Most importantly I think she handles the criticisms leveled at games and gamers well and fairly even-handedly. According to her stats, more collective hours have been spent in the fictional universe of World of Warcraft than the sum length of human history, and by the age of 21 the average American will have spent approximately the same amount of time playing video games as they have in education. I’m sure to some people that sounds like a terrible thing – what a waste of life! But she makes a good case for it.
Urgent Optimism+ Social Fabric + Blissful Productivity + Epic Meaning = Super Empowered Hopeful Individuals
That’s her formula for how online games galvanise and train the people who play them in a positive way. They’re solving problems and saving the world, just not the real one, and the appeal of that is understandable. “We are witnessing what amounts to a mass exodus to virtual worlds and online game environments.” is a quote she uses, from Edward Castronova, and she does a good job of spinning that as a positive thing, or at the very least, a rational thing that is not inherently bad.
She tells Herodotus’ story about the kingdom of Lydia, in which the people were starving and alternated between days on which they would eat, and days on which they would play dice games. According to the story, they would be engaged enough in playing games that they were able to endure the hunger. The kingdom survived eighteen years this way, but the famine wasn’t ending, so the people gathered together to play one last game, and the winners left to find a brand new place to live, leaving enough food for the rest of the people to survive where they were. Thus, the games weren’t just an epic distraction or a surrogate life when times were miserable: they actually saved the kingdom (in the story).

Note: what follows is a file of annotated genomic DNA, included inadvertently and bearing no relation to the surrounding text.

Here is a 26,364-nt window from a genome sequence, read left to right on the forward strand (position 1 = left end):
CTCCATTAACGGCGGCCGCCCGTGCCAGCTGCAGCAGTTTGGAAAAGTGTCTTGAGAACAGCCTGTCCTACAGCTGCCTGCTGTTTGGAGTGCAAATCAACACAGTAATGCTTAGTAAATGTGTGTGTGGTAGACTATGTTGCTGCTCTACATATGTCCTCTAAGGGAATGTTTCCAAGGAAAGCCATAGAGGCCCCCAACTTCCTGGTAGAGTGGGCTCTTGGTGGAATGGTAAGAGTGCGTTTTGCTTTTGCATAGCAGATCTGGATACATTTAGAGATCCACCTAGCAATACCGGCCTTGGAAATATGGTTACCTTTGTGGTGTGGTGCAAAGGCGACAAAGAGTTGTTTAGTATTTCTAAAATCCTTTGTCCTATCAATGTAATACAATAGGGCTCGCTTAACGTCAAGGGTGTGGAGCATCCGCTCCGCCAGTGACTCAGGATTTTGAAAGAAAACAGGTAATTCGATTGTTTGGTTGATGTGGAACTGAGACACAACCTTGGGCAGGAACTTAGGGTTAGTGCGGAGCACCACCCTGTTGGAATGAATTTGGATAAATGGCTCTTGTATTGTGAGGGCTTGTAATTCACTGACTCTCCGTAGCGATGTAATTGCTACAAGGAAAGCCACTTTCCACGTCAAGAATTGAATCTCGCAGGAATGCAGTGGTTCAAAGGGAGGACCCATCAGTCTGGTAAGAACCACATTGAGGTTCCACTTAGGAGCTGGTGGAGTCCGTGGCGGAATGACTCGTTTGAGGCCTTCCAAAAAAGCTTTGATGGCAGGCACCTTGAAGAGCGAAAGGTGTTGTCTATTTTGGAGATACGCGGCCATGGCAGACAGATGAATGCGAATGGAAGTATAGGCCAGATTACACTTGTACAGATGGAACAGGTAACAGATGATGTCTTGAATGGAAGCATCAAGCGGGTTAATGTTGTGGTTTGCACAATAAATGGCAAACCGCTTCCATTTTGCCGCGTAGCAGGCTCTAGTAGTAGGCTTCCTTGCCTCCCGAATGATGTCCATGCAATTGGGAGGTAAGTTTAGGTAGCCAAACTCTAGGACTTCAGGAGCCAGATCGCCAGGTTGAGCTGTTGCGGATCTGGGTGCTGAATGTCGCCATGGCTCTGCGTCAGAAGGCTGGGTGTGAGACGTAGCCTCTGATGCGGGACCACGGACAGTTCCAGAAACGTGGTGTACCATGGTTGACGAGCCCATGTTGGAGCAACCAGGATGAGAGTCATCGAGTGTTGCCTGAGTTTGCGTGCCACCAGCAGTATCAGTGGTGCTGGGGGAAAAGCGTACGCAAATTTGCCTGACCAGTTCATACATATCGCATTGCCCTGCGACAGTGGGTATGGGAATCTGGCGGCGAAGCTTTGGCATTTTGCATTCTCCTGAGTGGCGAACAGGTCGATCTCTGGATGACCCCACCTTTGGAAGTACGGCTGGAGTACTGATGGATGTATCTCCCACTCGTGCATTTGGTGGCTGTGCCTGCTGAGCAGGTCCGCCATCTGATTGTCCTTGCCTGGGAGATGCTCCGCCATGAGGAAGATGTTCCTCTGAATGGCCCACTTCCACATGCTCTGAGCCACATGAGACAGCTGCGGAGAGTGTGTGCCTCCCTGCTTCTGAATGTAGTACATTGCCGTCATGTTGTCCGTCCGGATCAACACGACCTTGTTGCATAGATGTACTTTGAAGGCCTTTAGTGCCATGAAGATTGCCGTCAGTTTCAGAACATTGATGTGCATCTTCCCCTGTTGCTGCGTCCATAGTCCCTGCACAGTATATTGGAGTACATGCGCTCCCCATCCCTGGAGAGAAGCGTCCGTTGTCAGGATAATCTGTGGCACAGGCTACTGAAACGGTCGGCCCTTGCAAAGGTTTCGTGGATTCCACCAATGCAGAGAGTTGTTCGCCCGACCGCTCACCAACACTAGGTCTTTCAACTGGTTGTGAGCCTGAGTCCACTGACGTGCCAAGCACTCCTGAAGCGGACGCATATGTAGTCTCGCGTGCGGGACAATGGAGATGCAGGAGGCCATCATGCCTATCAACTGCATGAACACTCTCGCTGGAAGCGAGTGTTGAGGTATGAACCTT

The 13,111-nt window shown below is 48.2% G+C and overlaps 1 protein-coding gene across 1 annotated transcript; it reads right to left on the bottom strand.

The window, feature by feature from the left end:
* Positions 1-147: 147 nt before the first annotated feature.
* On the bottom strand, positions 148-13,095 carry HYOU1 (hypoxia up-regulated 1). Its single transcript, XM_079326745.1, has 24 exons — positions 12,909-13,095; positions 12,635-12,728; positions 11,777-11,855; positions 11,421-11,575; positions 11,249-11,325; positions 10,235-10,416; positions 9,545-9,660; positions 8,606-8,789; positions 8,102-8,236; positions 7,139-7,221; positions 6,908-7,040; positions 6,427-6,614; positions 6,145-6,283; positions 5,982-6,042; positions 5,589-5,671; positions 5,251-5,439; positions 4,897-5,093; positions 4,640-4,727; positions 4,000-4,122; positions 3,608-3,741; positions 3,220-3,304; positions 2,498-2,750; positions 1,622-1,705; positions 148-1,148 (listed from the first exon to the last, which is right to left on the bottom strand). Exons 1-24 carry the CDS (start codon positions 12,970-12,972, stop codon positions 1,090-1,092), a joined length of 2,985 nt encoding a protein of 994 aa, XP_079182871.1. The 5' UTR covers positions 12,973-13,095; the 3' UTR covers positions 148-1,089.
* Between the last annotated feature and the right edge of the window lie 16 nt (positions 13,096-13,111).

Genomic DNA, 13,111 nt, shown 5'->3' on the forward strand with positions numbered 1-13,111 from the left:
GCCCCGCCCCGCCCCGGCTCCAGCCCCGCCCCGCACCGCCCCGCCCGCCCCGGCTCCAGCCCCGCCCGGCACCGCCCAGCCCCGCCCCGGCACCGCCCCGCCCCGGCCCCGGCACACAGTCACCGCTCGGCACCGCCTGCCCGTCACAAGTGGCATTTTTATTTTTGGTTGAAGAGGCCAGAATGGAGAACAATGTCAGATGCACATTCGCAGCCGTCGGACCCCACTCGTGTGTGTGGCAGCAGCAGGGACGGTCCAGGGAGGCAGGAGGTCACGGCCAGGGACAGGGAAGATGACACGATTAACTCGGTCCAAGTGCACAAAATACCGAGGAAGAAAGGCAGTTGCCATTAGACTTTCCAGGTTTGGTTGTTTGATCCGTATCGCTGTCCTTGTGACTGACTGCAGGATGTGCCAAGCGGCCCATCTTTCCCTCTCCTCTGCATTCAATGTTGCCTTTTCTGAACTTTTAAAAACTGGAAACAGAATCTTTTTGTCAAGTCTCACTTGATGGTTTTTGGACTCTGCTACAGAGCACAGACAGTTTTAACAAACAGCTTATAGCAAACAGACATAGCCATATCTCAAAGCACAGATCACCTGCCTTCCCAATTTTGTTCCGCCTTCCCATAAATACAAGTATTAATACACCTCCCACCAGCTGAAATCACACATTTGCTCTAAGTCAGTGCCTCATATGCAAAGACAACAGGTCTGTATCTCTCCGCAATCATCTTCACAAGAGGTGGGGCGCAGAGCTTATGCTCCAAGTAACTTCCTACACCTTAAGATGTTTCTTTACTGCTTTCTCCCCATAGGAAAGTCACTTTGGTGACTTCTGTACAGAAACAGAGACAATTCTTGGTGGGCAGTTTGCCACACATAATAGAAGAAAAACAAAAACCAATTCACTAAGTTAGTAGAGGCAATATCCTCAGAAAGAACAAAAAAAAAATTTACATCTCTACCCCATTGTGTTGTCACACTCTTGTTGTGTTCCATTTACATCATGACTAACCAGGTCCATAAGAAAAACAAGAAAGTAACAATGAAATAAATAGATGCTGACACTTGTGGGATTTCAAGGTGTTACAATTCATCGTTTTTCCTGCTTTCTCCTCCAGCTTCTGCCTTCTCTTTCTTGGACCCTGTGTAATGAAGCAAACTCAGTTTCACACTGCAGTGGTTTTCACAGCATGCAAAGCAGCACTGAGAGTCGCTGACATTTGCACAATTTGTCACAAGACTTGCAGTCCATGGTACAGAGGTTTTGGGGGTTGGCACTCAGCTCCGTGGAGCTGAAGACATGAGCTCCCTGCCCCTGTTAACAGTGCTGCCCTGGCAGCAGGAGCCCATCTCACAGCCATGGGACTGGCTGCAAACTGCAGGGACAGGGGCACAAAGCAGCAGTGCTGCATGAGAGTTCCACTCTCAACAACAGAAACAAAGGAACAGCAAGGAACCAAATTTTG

But as much as I want my favourite mediums to be able to save the world, or at least be more significant than a compelling distraction, I’m skeptical. Because ‘a mass exodus to virtual worlds’ sounds an awful lot like some of the scary trends of the past year.
You know the ones. The ones where social media echo-chambers were super comforting but then turned out to not be remotely representative of how the rest of the world thinks. Or the ones where it felt like, at least from some people’s perspectives, that huge numbers of perfectly sane individuals were taking leave of reality in favour of narratives that told them solving their problems was a simple as playing a game, or voting a particular way.
So I’m curious about how the act of adding agency to storytelling really works. Its engaging, yes. But can it actually be empowering? I don’t believe games, even the roleplaying games, are really free from that so-call ‘oligarchy of artists’. There are still games developers and dungeon masters, and even when there aren’t, someone still made the rules that give that narrative meaning, and those rules still privilege certain experiences in ways that the player doesn’t have control over.
Long story short, for my presentation I want to host a short roleplaying game, and with any luck I’ll be able to use that to experiment a little bit with ideas of control, agency and who’s really telling the story.